Academics using grant to develop new VR road safety app

12.00 | 22 May 2017 | | 1 comment

Academics in Wales are developing a new app which uses virtual reality (VR) technology similar to that used in ‘Pokemon Go’ to help teach road safety to primary school children.

The app is being developed by the University of South Wales (USW) with £67.5k of funding from the Road Safety Trust.

The grant is being used to develop ‘proof of concept’ of the game-based road safety education app, which will then be tested in Welsh primary schools.

The project is being led by psychologist Dr Catherine Purcell and games design expert Dr Mike Reddy, both from USW.

The aim is to develop an app that will provide a cost-effective way for children to learn road-crossing skills in a ‘virtual’ environment, where there is no danger of injury.

Dr Catherine Purcell said: “Road traffic accidents represent the second largest cause of death and disability worldwide for children aged between five and 14 [years], so the need to teach children how to safely cross the road is vital.

“Through previous research I have demonstrated that ‘egocentric’ software, such as first-person games that directly simulate immersion in an artificial world, have a greater likelihood of teaching children vital information that will help to ensure that they are safe on roads.”

Dr Mike Reddy said: “Virtual reality has been around for a few decades, but has only recently become good enough, and accessible at a reasonable price, for it to enter the mainstream.

“Like any new medium, there are no simple answers as to how to use it effectively. This project will be genuinely breaking new ground in taking the technology beyond 3D video and games for entertainment, by looking at how and whether VR can be used to educate children about a very real problem.”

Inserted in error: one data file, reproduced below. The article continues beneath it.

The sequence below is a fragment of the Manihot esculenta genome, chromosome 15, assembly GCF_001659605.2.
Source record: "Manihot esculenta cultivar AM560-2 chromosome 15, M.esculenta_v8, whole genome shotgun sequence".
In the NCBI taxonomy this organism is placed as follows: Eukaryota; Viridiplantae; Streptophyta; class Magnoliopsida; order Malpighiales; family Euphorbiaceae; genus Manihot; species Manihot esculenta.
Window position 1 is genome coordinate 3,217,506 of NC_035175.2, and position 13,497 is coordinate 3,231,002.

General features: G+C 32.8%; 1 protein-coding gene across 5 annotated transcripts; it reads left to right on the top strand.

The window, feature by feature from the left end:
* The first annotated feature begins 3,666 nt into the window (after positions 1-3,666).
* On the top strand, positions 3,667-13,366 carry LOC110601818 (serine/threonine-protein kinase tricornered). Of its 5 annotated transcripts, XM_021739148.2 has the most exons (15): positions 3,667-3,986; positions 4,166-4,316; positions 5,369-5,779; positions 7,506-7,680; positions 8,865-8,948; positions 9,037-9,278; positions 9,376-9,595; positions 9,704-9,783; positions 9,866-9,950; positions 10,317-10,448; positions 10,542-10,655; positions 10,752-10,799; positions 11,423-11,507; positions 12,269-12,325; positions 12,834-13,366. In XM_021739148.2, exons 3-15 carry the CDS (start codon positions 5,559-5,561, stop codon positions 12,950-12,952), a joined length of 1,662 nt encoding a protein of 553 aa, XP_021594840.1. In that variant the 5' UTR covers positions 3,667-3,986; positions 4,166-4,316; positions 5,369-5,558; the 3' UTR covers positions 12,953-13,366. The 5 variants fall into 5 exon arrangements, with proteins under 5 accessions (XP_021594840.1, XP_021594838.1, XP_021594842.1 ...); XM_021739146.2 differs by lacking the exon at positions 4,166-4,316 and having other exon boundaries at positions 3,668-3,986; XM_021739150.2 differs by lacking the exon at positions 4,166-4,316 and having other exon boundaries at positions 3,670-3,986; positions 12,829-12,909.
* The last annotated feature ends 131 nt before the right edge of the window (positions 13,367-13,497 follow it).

Want to know more about children and road safety?
Online library of research and reports etc – visit the Road Safety Knowledge Centre
Key facts and summaries of research reports – visit the Road Safety Observatory


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    “ the need to teach children how to safely cross the road is vital”. Teaching drivers not to hit people of any age is even more vital.

    If it could be established in law that it is always the moving driver/riders responsibility not to hit the slower-moving road user – unless proved otherwise – many collisions could be reduced. I think ‘strict liability’ is the appropriate phrase.

    Hugh Jones, Cheshire
    Agree (0) | Disagree (1)

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